Leading the Way in Proton Therapy Expansion

For years there were only two centers in the country that offered proton therapy. After witnessing the success of the treatment, Henry Tsai, MD, and his colleagues built a center in his native New Jersey.

Henry Tsai’s father had a dream. Not only would his son follow in his footsteps with a career in medicine, but, perhaps, father and son would work together one day.

The first part of that dream came true. Tsai, a pioneer in the field of proton therapy with Princeton Radiation Oncology in New Jersey, says that his father’s work and inspiration in internal medicine were the motivating factors for him to pursue a career in medicine.

“He loves what he does, and he loves taking care of patients,” Tsai says. “That certainly was the initial motivation for me to enter the field.”

The second part of the dream, however, has been elusive — mostly because Tsai’s father made it clear that it was important that his son explore what interested him.

“He told me that my career satisfaction and success would be determined a lot by how much I enjoyed the actual field of medicine that I was pursuing,” Tsai recalls. “So, you know, he certainly was hopeful that I might pursue internal medicine, but, ultimately, I fell in love with radiation therapy and that’s the career path I chose; and I think it’s been a good match for me.”

Drawn to oncology

Tsai served as chief resident at the Harvard Radiation Oncology Program, and earned his medical degree from Harvard Medical School. He says that when he entered medical school he wasn’t sure what area of medicine he was going to pursue. But it didn’t take long before his career path came into focus.

As an undergraduate at Harvard, Tsai majored in biology, and part of his undergraduate thesis examined the genetics of oncology. That foray prompted his interest in the field of cancer — what causes it, and how it’s treated at the molecular level. In medical school he explored different aspects of the disease, but radiation therapy caught his attention. And the encouragement he received from those already in the field solidified his decision.

Tsai acknowledges that for physicians — and oncologists, in particular — becoming emotionally involved with a patient is natural and part of the process. But at some point, he adds, “we need to separate out the emotion and the medicine, and remember that we are trying to help the patients.” And while there are sad stories, to be sure, they’re balanced by stories of success.

“We see young children who are cured of their tumors and we see older patients who may or may not survive their battle,” Tsai explains. “But you know, what I’ve noticed is that no matter which way it ends up, the battle and the journey that the patient undergoes is always an uplifting one. Because not only do you see them face the challenge of a cancer diagnosis, but their strength in pursuing the treatments and surviving treatments and family support that goes along with it, I think that’s very positive.”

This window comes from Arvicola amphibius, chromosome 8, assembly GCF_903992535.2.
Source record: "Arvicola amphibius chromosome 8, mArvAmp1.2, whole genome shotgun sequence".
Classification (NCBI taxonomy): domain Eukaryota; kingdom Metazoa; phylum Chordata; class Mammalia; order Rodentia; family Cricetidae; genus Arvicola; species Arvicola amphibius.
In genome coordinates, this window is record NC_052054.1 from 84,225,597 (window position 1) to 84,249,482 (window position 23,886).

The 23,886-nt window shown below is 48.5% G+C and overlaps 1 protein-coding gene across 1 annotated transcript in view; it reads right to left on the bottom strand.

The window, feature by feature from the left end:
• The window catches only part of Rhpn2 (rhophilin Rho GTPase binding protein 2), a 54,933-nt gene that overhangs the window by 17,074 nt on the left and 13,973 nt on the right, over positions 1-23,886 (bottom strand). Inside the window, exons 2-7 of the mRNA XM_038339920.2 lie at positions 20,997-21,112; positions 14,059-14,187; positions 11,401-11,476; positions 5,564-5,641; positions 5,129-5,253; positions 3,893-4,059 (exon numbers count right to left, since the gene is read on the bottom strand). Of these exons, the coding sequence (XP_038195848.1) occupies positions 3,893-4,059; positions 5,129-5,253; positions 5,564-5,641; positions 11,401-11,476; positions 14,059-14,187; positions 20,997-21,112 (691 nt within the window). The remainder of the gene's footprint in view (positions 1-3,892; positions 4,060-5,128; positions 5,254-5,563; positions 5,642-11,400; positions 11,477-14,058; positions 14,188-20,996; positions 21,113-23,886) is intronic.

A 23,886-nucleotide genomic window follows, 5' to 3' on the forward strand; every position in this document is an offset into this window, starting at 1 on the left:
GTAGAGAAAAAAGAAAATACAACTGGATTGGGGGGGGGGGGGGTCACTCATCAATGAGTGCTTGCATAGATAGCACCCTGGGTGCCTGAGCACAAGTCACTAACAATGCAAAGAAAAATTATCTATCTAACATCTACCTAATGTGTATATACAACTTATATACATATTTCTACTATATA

An emerging field

While often viewed as a pioneer in the field of proton therapy, Tsai says that’s not necessarily the case, and points out that proton therapy has been used to treat cancer patients for several decades — almost as long as many forms of conventional radiation therapy.

But for years there were only two centers in the country that offered proton therapy. Massachusetts General Hospital, where Tsai received his training, was one of them. The success he witnessed prompted him and his colleagues to build a center in his native New Jersey.

“I wanted to make sure that this very advanced form of radiation therapy was available to this geographic area,” Tsai says. “I think my seeing how proton therapy was effective at the Mass General Hospital and how patients were traveling to get it inspired me and my other physician colleagues to work to procure and make sure that this center was built so that all patients could have access to it.”

But that was no easy task. Tsai explains that building a proton therapy center is a massive undertaking. First, it requires a very large facility, as well as a highly technical piece of equipment called a cyclotron, which produces the protons. Logistics must be able to accommodate all the magnetic beam lines that carry the protons to treatment rooms, and a staff that includes highly trained physicians and a physicist must be in place.

“It’s not something that any hospital or academic center can put up on a whim,” Tsai says. “There has to be a commitment to offer the technology. The size and enormity of the project makes it difficult to build these centers at every street corner. Some of the technology may be changing and may be becoming more accessible, but as of right now there are 11 operating centers in the country. Still, that’s a pretty significant jump from two centers not that long ago.”

Passion and gratification

Tsai acknowledges that spare time for him is a rare commodity. But on those occasions when he’s not seeing patients or managing parts of the proton therapy center, his family — a wife and two young children — occupy most of his time.

“Any free time I have, I spend with them,” he says.

That’s rewarding. And in a different sense, so is the work he does.

“You know, when we give radiation therapy, it’s often several weeks of treatments,” Tsai explains. “We develop a strong rapport with our patients. And just going through their journey with them is immensely rewarding. The personal relationships that develop, the success stories, and, you know, even what people consider to be not successful treatments — you know, patients who are battling with cancer, it’s an ongoing battle, but working with the patients, seeing their strength and being a part of that is a privilege.”